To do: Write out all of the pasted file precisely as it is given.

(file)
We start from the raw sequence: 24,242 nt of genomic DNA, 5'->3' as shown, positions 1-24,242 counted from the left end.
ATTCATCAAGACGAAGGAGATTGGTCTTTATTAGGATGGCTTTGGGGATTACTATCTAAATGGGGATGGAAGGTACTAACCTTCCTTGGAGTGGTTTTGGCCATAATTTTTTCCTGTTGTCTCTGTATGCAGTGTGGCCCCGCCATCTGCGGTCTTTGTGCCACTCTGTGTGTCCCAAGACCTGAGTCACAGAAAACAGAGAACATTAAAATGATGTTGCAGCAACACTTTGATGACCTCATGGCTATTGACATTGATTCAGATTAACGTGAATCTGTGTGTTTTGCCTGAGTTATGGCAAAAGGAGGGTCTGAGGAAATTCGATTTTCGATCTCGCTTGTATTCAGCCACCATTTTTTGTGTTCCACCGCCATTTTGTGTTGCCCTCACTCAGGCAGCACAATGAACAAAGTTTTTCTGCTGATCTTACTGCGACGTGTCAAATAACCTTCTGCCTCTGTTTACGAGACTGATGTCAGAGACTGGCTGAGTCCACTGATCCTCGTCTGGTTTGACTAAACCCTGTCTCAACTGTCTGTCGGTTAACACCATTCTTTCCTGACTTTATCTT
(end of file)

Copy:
We start from the raw sequence: 24,242 nt of genomic DNA, 5'->3' as shown, positions 1-24,242 counted from the left end.
ATTCATCAAGACGAAGGAGATTGGTCTTTATTAGGATGGCTTTGGGGATTACTATCTAAATGGGGATGGAAGGTACTAACCTTCCTTGGAGTGGTTTTGGCCATAATTTTTTCCTGTTGTCTCTGTATGCAGTGTGGCCCCGCCATCTGCGGTCTTTGTGCCACTCTGTGTGTCCCAAGACCTGAGTCACAGAAAACAGAGAACATTAAAATGATGTTGCAGCAACACTTTGATGACCTCATGGCTATTGACATTGATTCAGATTAACGTGAATCTGTGTGTTTTGCCTGAGTTATGGCAAAAGGAGGGTCTGAGGAAATTCGATTTTCGATCTCGCTTGTATTCAGCCACCATTTTTTGTGTTCCACCGCCATTTTGTGTTGCCCTCACTCAGGCAGCACAATGAACAAAGTTTTTCTGCTGATCTTACTGCGACGTGTCAAATAACCTTCTGCCTCTGTTTACGAGACTGATGTCAGAGACTGGCTGAGTCCACTGATCCTCGTCTGGTTTGACTAAACCCTGTCTCAACTGTCTGTCGGTTAACACCATTCTTTCCTGACTTTATCTT